The Limitations of Codes of Professional Conduct – Accommodating Diversity in Practice at Law School

Bobette Wolski

Research output: Contribution to conferencePaperResearchpeer-review


In Australia and many other common law jurisdictions, legal practitioners are governed by
a single generic code of professional conduct (where the profession is a divided one, there
is often a code for solicitors and another for barristers). Many commentators regard the
‘one code fits all’ approach to regulation of the legal profession as unsatisfactory given
that legal practitioners are increasingly engaged in diverse practice settings some of which
are non-adversarial in nature. These commentators argue that multiple codes of conduct
are required to deal with this diversity, and in particular, to help curb excessive adversarial
behaviour in processes where such behaviour might be inappropriate.
This paper is in two parts. The first part identifies and evaluates alternative ways of
regulating the legal profession so as to accommodate diversity in practice. It discusses the
possibility of promulgating:
1. multiple specialised codes for different areas of law (family law, criminal law,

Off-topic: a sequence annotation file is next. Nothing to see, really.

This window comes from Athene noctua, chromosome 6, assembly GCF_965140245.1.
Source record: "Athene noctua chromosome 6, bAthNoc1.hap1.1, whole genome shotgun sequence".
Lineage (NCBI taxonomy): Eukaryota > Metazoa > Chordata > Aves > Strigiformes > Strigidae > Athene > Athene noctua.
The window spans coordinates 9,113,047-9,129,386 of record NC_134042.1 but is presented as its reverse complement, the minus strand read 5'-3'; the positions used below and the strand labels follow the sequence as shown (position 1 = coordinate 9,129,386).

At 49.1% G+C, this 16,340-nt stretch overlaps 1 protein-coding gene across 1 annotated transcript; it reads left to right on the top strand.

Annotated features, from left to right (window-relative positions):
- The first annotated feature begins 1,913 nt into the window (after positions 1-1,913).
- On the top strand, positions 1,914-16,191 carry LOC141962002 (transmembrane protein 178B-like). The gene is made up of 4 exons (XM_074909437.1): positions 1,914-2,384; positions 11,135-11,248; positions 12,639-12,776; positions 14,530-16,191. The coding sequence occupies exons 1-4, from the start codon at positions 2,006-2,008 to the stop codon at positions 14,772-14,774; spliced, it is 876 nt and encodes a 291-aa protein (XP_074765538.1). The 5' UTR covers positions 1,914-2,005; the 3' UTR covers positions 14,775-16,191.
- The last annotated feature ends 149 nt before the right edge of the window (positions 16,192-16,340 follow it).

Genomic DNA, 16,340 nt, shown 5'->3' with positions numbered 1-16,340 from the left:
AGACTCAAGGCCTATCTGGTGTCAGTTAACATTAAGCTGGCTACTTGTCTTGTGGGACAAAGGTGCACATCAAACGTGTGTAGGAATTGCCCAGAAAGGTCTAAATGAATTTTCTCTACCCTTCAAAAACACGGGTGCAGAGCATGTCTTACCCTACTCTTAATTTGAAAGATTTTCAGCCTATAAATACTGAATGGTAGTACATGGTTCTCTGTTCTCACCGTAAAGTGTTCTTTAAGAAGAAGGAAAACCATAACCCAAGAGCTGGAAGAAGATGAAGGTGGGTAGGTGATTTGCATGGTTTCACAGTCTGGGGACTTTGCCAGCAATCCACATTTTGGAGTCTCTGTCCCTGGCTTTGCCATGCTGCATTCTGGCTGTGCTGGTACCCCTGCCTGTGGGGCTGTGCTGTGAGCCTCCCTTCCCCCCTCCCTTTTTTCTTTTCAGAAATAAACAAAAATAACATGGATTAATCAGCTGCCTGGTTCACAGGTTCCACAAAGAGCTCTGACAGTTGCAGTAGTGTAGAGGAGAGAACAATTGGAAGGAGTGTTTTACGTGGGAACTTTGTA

bankruptcy law and so on) and/or for different processes (such as litigation, mediation,
unassisted negotiation);
2. ‘middle-level’ codes, somewhere in between general codes and a totally discretionary
approach to legal ethics. Middle level codes might be based on a number of categories
including task, subject matter, lawyer position (eg sole practitioner versus large firm) and
client position (eg individual versus corporate client);
3. a contract model in which lawyers and clients can contractually choose the ethical
obligations under which they want to operate.
Given the lack of consensus on this topic and the fact that all of these models of
regulation are inherently limited, the author concludes that the best and most likely
possibility is the continued regulation of the profession through one general uniform code
of conduct. If this is indeed the case, the challenge of modifying adversarial traits –
assuming modification is necessary, and of educating for diversity in practice, falls to law
schools. Part two of the paper offers some suggestions for meeting this challenge. It
considers the variety of ways in which non-adversarial values and methods can be
incorporated into the curriculum, learning objectives, learning and teaching methodology
and assessment regimes.
Original languageEnglish
Publication statusPublished - 2017
EventThe Commonwealth Legal Education Association 2017 conference - Melbourne , Australia
Duration: 22 Mar 201723 Mar 2017


ConferenceThe Commonwealth Legal Education Association 2017 conference
Abbreviated titleCLEA 2017
Internet address


Dive into the research topics of 'The Limitations of Codes of Professional Conduct – Accommodating Diversity in Practice at Law School'. Together they form a unique fingerprint.

Cite this